Saturday, 25 June 2016

Zen and the art of dressing a loom

Many people balk at buying fabric that costs more than 2$/metre.  It is only when you have produced cloth that you fully understand why it was the cloth for garments that cost so much in any historical period prior to industrialization.  Even with the power loom, dressing the loom is still a time consuming, back breaking process that is done by human beings.  Cloth becomes cheaper the more that is being woven at any given time, mostly because you only have to dress a loom once.

That all said, my weaving process is slow on purpose.  I do enjoy the set up process, but it does take a lot more time than I would like it to.  First I wind my warp, which really should be done in small sections when you are working with linen threads.  Otherwise they will find a way to twist up and tie themselves and the other threads in knots.  So my warp has been wound off in sections of about 30 threads each.  And even then, it was a bit of a mess to wind on the back beam.  Pierre and I got it done in one evening though, which was surprizing.  I am only weaving 5 metres this go around.  I haven't actually counted the number of threads yet...that scares me a bit.  The width is about 35 inches.  I'm using 1/12 weight linen thread.

Once we got it wound on the back beam, then I began threading the heddles on the loom.  When my loom guy came to set up the old lady, he asked me if I'd really need more heddles than what came with her.  I looked at the box and shrugged, I really didn't know.  Well, I can safely say now that yes, I will need more, because I am out.  In order to thread, you stand in the loom, kinda hunched over the harnesses that hold the heddles, and you carefully tease one thread at a time from the mess in the back and thread it through the eye of the heddle with a hook.  The heddle hook is my go-to tool for dressing the loom, I'd rather use it than the reed hook when I get to that step.  I have a reed hook.  It's a good luck charm in my handbag.  I never actually use it.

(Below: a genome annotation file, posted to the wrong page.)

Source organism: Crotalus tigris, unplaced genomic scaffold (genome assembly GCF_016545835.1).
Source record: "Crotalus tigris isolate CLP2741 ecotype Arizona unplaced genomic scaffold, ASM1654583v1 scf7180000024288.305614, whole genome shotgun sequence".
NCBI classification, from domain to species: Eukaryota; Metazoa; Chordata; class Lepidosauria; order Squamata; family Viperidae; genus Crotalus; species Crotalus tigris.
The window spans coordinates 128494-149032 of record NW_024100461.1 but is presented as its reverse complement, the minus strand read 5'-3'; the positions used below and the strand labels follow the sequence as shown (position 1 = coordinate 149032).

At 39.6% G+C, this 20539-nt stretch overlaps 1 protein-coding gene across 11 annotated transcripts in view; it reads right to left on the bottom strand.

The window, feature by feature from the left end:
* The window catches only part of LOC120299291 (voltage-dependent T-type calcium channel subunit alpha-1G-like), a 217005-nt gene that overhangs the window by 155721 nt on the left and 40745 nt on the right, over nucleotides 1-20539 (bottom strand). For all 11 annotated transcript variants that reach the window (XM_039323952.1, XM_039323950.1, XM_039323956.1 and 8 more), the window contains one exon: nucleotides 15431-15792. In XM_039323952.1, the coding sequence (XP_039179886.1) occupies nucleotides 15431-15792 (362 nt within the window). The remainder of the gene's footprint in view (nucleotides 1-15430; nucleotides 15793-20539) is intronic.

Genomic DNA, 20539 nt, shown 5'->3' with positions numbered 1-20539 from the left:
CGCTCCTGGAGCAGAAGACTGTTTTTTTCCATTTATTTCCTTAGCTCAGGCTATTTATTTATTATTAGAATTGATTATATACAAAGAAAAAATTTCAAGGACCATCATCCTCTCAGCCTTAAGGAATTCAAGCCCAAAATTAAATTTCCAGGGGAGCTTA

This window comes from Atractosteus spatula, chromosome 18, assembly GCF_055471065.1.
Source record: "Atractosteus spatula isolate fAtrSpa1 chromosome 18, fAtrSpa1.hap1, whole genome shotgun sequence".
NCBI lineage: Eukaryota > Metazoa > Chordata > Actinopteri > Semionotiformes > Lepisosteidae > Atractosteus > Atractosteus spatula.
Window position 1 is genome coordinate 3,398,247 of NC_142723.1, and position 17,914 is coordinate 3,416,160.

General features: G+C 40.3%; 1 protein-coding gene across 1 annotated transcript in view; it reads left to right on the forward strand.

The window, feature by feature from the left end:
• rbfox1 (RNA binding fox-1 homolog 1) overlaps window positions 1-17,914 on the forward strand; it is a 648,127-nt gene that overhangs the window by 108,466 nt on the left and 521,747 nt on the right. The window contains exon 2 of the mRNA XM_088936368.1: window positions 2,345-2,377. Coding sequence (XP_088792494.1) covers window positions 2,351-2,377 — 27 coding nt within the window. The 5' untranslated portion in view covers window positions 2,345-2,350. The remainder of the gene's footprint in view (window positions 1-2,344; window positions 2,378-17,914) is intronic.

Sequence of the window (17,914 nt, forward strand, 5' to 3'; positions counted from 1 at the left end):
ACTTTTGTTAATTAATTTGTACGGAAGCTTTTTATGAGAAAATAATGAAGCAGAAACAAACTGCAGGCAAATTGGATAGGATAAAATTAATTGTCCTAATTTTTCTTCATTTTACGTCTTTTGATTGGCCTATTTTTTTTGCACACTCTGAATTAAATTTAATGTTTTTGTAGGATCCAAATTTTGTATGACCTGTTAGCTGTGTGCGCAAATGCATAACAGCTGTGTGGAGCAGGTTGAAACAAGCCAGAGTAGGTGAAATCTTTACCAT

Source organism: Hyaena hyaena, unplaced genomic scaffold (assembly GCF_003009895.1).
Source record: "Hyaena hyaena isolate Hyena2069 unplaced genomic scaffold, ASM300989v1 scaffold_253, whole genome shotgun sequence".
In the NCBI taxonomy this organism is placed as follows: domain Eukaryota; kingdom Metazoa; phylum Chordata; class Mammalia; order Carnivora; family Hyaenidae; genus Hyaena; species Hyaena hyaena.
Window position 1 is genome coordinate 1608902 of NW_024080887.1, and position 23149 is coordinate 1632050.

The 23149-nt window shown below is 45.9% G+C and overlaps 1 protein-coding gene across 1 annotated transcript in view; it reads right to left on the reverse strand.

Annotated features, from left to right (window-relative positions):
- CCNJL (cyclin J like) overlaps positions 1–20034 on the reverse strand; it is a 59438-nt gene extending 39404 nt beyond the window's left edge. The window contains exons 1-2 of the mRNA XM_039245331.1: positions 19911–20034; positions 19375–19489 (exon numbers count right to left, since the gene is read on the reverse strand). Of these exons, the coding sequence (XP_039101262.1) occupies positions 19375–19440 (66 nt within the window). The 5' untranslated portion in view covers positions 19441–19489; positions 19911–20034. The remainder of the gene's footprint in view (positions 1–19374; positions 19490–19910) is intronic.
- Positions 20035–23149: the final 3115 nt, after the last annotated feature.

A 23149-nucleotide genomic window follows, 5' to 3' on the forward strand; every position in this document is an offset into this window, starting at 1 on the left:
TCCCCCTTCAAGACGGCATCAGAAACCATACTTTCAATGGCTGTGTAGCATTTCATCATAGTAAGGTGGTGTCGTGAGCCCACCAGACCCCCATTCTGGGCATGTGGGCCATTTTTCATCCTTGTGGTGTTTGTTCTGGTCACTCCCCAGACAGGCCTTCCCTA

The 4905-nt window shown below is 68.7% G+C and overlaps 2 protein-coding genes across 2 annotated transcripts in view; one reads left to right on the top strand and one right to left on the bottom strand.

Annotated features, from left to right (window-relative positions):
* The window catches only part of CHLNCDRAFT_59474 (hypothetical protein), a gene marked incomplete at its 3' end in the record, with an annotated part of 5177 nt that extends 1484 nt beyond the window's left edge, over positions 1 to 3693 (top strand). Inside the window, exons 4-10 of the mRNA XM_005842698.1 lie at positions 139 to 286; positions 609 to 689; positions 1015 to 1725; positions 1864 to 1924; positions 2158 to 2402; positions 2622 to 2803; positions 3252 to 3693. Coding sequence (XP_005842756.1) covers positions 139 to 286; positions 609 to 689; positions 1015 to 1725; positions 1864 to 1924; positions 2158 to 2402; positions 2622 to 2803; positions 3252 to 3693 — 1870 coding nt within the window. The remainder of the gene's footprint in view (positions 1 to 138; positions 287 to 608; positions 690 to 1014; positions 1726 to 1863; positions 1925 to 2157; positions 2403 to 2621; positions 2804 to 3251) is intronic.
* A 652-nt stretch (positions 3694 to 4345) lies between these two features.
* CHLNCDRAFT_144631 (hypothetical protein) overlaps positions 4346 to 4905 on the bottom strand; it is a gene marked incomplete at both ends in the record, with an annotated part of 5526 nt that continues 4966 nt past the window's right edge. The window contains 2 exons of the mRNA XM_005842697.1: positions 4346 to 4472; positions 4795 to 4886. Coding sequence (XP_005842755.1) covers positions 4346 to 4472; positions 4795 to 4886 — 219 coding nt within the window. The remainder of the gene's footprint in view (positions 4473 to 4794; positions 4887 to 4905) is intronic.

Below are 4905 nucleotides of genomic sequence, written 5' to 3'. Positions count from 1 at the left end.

So I've gotten to about 200 threads towards the end and am now making new heddles so I can continue threading the rest of the warp.  Each thread heddle is slip knotted to the top bar, then two little knots are made at the height of the heddle eyes, then the bottom is tied to the bottom bar of the harness. This eats up a crap tonne of time. I watch BBC renovation shows on youtube while I work. Or Tales from the Green Valley.

You know what people hate about sewing?  It's having to haul out all your gear, and then crawling around on the floor to cut out a garment, then just being able to sit down to sew when you have to tidy everything up again so you can get supper on the table.

This is what making thread heddles is like.  So I took yesterday off and just enjoyed the holiday of Saint-Jean Baptiste.

Once I get the heddles threaded, then I will thread the reed...and only then I can start weaving.  That part won't take me very long at all in comparison.

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